By Steve Donoghue of The Christian Science Monitor

The walks referred to in science writer Jim Holt’s new book When Einstein Walked with Gödel: Excursions to the Edge of Thought happened near the gorgeous campus of Princeton University in the 1940s, when Albert Einstein, by then one of the most famous and visibly recognizable scientists in the world, would share his walks home with Kurt Gödel, the much-younger titan of conceptual higher mathematics. Fellow members of Princeton’s Institute of Advanced Study usually looked at these peripatetic conversations only from a distance; one of those members, the physicist Freeman Dyson, commented that Gödel was “the only one of our colleagues who walked and talked on equal terms with Einstein.”

And yet, as Holt points out, both men were effectively relics; their fields had in many ways evolved beyond their landmark contributions. Gödel’s view of mathematical abstractions was seen as slightly silly and eccentric even in his own lifetime, and Einstein had famously if fruitlessly contended with the implications of quantum theory elaborated by scientists like Niels Bohr and Werner Heisenberg.

Even Holt’s fleeting mention of these factors provokes deep curiosity about these Princeton conversations and the two men who held them, but despite its title, “When Einstein Walked with Gödel” isn’t a more-than-350-page account of the personal and professional world of Einstein and Gödel (Palle Yourgrau’s 2005 book “A World without Time” does that superbly), nor is it a book-length study of Einstein’s time at Princeton (chunks of 1987’s “Who Got Einstein’s Office?” by Edward Regis do this with entertaining energy). Instead, Holt’s book is much closer to a series of dispatches about the larger scientific world Einstein and Gödel inhabited.

These dispatches were all originally published elsewhere, in bookish journals like The New York Review of Books (“When Einstein Walked with Gödel” is dedicated to Bob Silvers, the NYRB’s late legendary editor), The London Review of Books, and The New York Times Book Review, and they all wonderfully achieve Holt’s stated goal: “to enlighten the newcomer while providing a novel twist that will please the expert.” This is considerably more difficult than it sounds, and Holt does a beautifully readable job.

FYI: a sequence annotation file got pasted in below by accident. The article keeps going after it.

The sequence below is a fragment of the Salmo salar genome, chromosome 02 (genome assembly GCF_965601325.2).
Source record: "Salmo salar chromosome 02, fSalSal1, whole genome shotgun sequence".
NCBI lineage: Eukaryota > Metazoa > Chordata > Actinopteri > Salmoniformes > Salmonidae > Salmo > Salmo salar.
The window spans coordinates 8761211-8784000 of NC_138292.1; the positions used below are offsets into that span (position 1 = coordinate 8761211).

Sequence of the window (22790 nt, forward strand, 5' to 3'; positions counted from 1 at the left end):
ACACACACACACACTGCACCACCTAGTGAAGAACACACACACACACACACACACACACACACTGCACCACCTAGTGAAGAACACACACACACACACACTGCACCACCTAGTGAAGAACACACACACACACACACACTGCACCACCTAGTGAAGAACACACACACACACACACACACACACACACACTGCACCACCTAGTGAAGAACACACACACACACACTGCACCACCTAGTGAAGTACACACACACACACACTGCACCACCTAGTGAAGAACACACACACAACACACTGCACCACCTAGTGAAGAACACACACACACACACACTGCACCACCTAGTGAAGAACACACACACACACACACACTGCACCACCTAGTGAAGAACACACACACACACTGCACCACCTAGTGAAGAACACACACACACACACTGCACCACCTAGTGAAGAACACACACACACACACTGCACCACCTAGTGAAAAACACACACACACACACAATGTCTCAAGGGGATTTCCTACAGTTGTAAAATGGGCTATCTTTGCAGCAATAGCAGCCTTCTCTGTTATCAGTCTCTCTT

Perhaps to the dismay of his lay readers, “beautiful” is a word that crops up frequently in these pieces, usually connected with … math. For people who’ve learned something of higher mathematics, “nothing could be more natural than to use the word ‘beautiful’ in connection with it,” he contends. “Mathematical beauty, like the beauty of, say, a late Beethoven quartet, arises from a combination of strangeness and inevitability.” Even at the hands of an expert popularizer like Holt, that beauty can be elusive, probably for simply biological reasons. “The fundamental problem with learning mathematics,” Holt writes, “is that while the number sense may be genetic, exact calculation requires cultural tools – symbols and algorithms – that have been around for only a few thousand years and must therefore be absorbed by areas of the brain that evolved for other purposes.”

The inviting tone of this goes a long way to compensating for this potential comprehension gap. Whether Holt is writing about historical figures like Isaac Newton, Ada Lovelace, and Alan Turing or speculating on much more recent concepts like string theory, or the ultimate fate of the universe, about which our author is sanguine: “For all of the fascinating theories and scenarios they spin out, practitioners of cosmic eschatology are in a position very much like that of Hollywood studio heads: nobody knows anything.”

He returns repeatedly to the alleged wonders of mathematics, calling higher math “beautiful” so regularly that you almost start to believe it, asserting things like “the space we actually live in might seem boring in comparison with the rococo spaces of higher mathematics,” and so on. And his piece here on the implications of quantum mechanics that so disturbed Einstein is a highlight of the book, a marvel of short-form lucidity in attempting to explain the inexplicable. “Einstein, ‘Spooky Action,’ and Space” takes readers quickly but authoritatively through a breakdown of the concept of quantum “entanglement,” where two subatomic particles seem to share states of alignment despite any amount of distance between them – seemingly violating some of the basic tenets of relativity on which Einstein’s reputation is based.

Science writing of the caliber on display in “When Einstein Walked with Gödel” is a boon in these times of looming scientific illiteracy. Holt makes his recondite subjects seem not only fascinating but fun, humanity’s greatest intellectual adventure – and one that badly needs as many adventurers as it can get.